Writer’s Desk: Once Again, With Feeling

A few days after 9/11, Ian McEwan wrote in The Guardian about the aftermath of the tragedy, the shock it had caused in the people he knew. Despite the world-spanning nature of the events, he noted that “the reckoning, of course, was with the personal.”

In describing how people channeled their traumatized watching into fantasies and daydreams that limn the cracks in the “terrible actuality”, McEwan hits on something essential in these imaginings about “what if it was me?”:

This is the nature of empathy, to think oneself into the minds of others. These are the mechanics of compassion … Imagining what it is like to be someone other than yourself is at the core of our humanity. It is the essence of compassion, and it is the beginning of morality.

Your writing does not have to overtly engage with ethical quandaries in order to be moral. All it needs to do is whisk the reader into another person’s consciousness. By doing so, fiction can breed understanding.

Writer’s Desk: Invite the Reader In

In her essay “Mr. Bennett and Mrs. Brown“, Virginia Woolf described the phantom form that books can take for writers, a little figure (who identifies in this instance as “Brown”) and says “Catch me if you can.” That infuriating chase makes up the bulk of a writer’s life:

And so, led on by this will-o’-the-wisp, they flounder through volume after volume, spending the best years of their lives in the pursuit, and receiving for the most part very little cash in exchange. Few catch the phantom; most have to be content with a scrap of her dress or a wisp of her hair…

And what to do when you have finally caught the phantom? How to bring the reader in to witness the glory of your catch? Treat them as a guest:

The writer must get into touch with his reader by putting before him something which he recognises, which therefore stimulates his imagination, and makes him willing to co-operate in the far more difficult business of intimacy. And it is of the highest importance that this common meeting-place should be reached easily, almost instinctively, in the dark, with one’s eyes shut…

If you give the reader something familiar to hang on to, they will be more likely to follow you anywhere.

(H/T: LitHub)

Writer’s Desk: Use Your Memories

In his essay “So What Shall I Write About?” Haruki Murakami talks about his memories as a capacious warehouse filled with odds and ends which he can draw upon for his fiction:

We are─or at least I am─equipped with this expansive mental chest of drawers. Each drawer is packed with memories, or information. There are big drawers and small ones. A few have secret compartments, where information can be hidden. When I am writing, I can open them, extract the material I need and add it to my story…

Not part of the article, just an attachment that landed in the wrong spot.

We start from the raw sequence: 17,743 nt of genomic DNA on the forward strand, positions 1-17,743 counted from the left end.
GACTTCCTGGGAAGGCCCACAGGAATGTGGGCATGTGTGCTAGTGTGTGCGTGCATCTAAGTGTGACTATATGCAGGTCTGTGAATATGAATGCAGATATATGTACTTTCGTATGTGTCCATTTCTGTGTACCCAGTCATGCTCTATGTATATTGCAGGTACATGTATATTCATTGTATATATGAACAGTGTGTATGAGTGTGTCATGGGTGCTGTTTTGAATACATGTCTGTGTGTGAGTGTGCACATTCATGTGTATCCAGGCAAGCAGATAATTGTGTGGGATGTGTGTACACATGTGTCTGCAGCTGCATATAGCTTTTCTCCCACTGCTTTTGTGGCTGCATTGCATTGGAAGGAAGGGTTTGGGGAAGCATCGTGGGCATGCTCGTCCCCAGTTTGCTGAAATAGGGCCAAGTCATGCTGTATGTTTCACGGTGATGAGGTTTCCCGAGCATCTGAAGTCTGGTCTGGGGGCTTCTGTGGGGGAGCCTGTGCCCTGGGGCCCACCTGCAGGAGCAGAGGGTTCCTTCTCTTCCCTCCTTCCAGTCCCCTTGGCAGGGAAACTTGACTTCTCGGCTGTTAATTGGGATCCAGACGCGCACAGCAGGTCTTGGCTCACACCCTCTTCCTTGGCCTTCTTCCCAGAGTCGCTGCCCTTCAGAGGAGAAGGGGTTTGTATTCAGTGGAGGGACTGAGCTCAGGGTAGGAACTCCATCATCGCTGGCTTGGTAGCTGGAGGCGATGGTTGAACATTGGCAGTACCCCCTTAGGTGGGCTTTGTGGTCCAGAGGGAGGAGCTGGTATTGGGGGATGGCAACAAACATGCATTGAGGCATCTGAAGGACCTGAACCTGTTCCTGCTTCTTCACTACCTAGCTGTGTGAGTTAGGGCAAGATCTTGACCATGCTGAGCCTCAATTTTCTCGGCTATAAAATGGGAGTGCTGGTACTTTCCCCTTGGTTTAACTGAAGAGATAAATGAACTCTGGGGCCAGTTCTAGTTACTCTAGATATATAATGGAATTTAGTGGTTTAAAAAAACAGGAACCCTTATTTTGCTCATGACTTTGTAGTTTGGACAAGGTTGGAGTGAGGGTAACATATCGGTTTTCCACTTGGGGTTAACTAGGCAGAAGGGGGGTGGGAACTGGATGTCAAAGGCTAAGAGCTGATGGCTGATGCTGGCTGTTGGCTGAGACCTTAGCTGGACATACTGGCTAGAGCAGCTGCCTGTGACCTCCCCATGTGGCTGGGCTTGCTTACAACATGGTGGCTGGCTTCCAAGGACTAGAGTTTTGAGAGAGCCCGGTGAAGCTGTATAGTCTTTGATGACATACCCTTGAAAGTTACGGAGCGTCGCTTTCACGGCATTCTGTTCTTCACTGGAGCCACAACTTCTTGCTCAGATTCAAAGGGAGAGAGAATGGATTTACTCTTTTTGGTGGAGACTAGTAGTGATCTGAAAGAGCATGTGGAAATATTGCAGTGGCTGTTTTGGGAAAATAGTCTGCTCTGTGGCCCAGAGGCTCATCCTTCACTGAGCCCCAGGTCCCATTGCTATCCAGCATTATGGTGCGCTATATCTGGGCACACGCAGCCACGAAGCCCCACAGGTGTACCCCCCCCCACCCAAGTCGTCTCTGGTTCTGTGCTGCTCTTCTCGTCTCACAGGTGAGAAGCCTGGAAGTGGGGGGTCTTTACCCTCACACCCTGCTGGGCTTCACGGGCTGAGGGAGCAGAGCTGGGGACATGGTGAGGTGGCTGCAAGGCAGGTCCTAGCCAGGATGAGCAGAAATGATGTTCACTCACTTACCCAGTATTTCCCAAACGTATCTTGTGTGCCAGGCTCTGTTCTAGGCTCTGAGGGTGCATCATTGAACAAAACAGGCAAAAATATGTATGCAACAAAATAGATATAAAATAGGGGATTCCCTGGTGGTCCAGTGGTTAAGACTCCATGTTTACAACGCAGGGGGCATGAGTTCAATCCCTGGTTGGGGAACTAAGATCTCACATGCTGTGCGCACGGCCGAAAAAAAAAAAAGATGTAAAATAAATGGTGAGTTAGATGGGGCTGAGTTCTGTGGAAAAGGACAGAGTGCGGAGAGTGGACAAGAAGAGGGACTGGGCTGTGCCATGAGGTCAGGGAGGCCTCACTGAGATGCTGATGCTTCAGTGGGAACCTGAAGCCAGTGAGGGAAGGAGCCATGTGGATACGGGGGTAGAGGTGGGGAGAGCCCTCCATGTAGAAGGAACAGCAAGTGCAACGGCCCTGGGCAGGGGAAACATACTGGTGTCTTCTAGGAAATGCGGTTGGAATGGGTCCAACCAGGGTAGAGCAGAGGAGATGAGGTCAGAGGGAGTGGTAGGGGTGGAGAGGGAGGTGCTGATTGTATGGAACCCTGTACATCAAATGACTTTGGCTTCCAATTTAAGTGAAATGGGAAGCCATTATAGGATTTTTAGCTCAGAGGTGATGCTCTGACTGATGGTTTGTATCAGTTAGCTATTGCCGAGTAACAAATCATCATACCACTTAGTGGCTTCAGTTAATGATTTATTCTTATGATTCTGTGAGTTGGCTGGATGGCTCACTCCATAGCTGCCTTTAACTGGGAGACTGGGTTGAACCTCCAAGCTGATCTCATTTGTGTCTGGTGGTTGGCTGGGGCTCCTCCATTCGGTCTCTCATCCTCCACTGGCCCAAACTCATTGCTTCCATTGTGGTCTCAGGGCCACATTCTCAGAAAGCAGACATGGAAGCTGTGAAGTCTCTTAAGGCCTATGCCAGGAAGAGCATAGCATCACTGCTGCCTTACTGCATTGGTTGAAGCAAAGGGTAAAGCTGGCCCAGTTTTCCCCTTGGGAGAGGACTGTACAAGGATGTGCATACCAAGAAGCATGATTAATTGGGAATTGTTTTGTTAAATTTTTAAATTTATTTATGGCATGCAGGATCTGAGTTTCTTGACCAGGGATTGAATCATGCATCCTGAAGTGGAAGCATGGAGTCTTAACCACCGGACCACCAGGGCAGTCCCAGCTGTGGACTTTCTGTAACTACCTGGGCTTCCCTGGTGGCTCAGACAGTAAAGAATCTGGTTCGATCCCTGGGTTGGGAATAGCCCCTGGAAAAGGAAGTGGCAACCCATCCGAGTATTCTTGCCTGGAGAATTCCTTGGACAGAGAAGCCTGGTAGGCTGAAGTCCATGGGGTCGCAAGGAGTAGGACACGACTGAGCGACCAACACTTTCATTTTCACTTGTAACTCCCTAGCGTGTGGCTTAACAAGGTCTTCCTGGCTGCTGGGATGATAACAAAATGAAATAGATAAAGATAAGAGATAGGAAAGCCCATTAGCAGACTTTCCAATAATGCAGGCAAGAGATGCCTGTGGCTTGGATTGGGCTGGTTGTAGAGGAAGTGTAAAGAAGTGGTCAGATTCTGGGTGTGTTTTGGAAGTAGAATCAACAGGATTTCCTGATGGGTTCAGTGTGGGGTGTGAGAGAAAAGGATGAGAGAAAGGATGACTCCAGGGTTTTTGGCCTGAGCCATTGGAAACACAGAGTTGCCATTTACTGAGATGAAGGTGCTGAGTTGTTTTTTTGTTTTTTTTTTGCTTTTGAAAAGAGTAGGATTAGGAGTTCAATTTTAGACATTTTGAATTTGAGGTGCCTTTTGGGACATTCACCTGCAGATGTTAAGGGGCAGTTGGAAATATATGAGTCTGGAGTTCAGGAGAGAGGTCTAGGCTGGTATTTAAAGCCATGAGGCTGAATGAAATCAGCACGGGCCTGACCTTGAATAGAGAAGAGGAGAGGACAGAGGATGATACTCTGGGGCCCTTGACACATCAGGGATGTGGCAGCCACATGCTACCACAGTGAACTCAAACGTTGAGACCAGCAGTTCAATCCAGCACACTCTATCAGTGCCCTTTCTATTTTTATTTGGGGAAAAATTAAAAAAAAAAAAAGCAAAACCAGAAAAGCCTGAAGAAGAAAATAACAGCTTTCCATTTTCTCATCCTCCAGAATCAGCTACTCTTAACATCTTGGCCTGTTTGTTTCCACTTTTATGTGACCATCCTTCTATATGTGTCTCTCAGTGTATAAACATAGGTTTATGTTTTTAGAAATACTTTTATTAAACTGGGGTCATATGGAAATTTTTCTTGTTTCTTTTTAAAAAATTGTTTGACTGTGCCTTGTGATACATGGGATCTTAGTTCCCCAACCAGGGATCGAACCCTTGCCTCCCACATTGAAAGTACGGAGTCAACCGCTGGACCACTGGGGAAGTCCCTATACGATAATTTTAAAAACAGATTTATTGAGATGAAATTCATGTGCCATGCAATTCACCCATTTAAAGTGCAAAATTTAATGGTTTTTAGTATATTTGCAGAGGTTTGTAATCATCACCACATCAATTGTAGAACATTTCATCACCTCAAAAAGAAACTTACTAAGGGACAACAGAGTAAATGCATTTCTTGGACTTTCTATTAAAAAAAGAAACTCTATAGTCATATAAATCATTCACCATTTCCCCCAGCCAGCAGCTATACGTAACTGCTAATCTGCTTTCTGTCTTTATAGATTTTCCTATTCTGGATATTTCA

He goes on to evoke Steven Spielberg’s E.T.:

There’s an umbrella, a floor lamp, pots and pans, a record player … [E.T.] manages to throw all those household items together in such a way that the contraption works well enough to communicate with his home planet thousands of light years away. I got a big kick out of that scene when I saw it in a movie theater, but it strikes me now that putting together a good novel is much the same thing.

Pack your head with memories and ransack them at will. Don’t worry if they do not seem to make sense together at first. They will.

Writer’s Desk: Say It Out Loud. Again.

The great and ever-acerbic Martin Amis has a new book out, Inside Story, which appears to be pretty juicy and part of that popular new sub-genre of quasi-nonfiction “novels”. (He also appears in the great new documentary The Meaning of Hitler which is showing in some festivals now and should be tracked down with all speed.)

Whether he’s expounding on tyrants or the cynical complexities of the London smart set, Amis delivers sharp prose that has reads as though it has been turned over on a lathe until every rough or unfinished particle has been removed. So if he has a bit of advice to provide, it is worth listening to. Here is something he offered at the Chicago Humanities Festival:

Saying the sentence, self-vocalizing it in your head until there’s nothing wrong with it.

If it does not sound right when you say it aloud, it probably will not read right on the page.

Writer’s Desk: Getting Past the Fear

25 years ago, Bonnie Friedman sat down and let all the things that stymied her as a writer just flow out. Her guide, Writing Past Dark, is out now in an anniversary edition.

LitHub talked to Friedman about what led to that book:

There were a lot of things I did that made me suffer as a writer, and I wanted to learn why I did them. For instance, I routinely sickened myself with envy in bookstores. And, I was so afraid of getting right to work in the morning that I did a bunch of chores first and set everything as straight as possible before sitting down, by which point I was tired and there wasn’t enough time left. Also, ambient sounds seemed so interruptive that, even in a frigid Massachusetts winter, I set an air conditioner on my coffee table and turned it on for its enveloping roar. And if a short story received more than two rejections I chucked it forever into a bottom bin, ashamed…